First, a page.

The new compliance guidance also highlights the difficulties employers face (i) trying to balance the interests of employees who wish to proselytize in the workplace against those employees and customers who may feel harassed by such conduct, (ii) managing employees who believe that certain aspects of their job run afoul of their religious beliefs and want to be relieved of such duties (e.g., pharmacists who do not want to dispense the “morning after” pill or contraceptives), or (iii) managing employees whose religions require that they dress a certain way or wear facial hair (e.g., a beard) contrary to the employer’s grooming or dress code policies.

The EEOC provides the following list of its “employer best practices”:

  • If confronted with customer bias (i.e., an adverse reaction to being served by someone in religious garb), the employer should consider taking the opportunity to educate the customer regarding any misperceptions he or she may have;
  • Allow religious expression among employees to the same extent as other types of personal expression, provided that such expression is neither harassing nor disruptive;
  • Employers should promptly intervene when they become aware of conduct that is objectively abusive or insulting, even in the absence of a formal complaint;
  • Supervisors and managers should be trained to recognize when employees are seeking a religious accommodation and consider developing internal procedures for processing such requests;
  • Respond promptly to an employee’s reasonable accommodation request; in the event an accommodation cannot be promptly administered, consider providing a temporary accommodation and keep the employee apprised of implementing a permanent accommodation;
  • Employers should not automatically reject an accommodation request because it will interfere with an existing seniority system or collective bargaining agreement (CBA), since they can seek a voluntary modification to the CBA;
  • Employers should work with employees seeking an adjustment in their work schedules to accommodate religious practices and adopt policies that enable employees to voluntarily swap shifts by providing a central file, bulletin board or other means to help an employee find a volunteer to substitute or swap swifts;
  • Employers should make efforts to accommodate an employee’s need to wear religious garb and should train managers and employees not to engage in stereotyping based on religious dress and grooming practices;
  • Employers should be sensitive to the risk of unintentionally pressuring or coercing an employee to attend social gatherings after an employee requests that he or she not be required to attend for religious reasons; and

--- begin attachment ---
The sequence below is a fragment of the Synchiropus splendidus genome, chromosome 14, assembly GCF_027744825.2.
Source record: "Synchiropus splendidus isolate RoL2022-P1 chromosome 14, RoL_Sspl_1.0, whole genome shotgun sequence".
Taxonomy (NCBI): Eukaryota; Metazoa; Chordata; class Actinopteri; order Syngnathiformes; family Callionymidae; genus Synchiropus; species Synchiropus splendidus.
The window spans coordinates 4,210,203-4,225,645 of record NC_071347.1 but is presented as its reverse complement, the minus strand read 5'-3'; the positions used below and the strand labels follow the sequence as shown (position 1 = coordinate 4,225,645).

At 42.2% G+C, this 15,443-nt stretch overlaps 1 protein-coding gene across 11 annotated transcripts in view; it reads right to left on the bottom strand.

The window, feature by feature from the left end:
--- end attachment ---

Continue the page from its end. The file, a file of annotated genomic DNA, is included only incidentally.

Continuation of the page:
• Employers should have an anti-harassment policy that covers religious harassment and any anti-harassment workplace training should include a discussion of religious expression and the need for employees to be sensitive to the beliefs and non-beliefs of others.

While many of these suggestions seem practical and reasonable in most situations, each request for religious accommodation arises under unique circumstances, and employers should keep in mind that there is no patented response that works in every situation.

In recent years, members of Congress have repeatedly sought to amend Title VII in order to expand religious protections in the workplace, particularly as it relates to an employer’s obligation to reasonably accommodate an employee’s religious beliefs or practices. The bill that Congress is currently considering, called the Workplace Religious Freedom Act of 2008 (H.R. 1431), would make it much more difficult for an employer to show that it would suffer an “undue hardship” if required to accommodate an employee’s religious beliefs or practices. Members of Congress have introduced various versions of this bill since 1996. Currently, in order to avoid making a religious accommodation, an employer need only show that the requested accommodation would create more than a de minimis cost to the employer. Courts have historically applied this de minimis rule in a manner that has been favorable to employers since the U.S. Supreme Court first defined undue hardship in the religious accommodation context in its ruling entitled Trans World Airlines v. Hardison, 432 U.S. 63 (1977). We will keep you apprised of the Workplace Religious Freedom Act’s status in our future Management Alerts.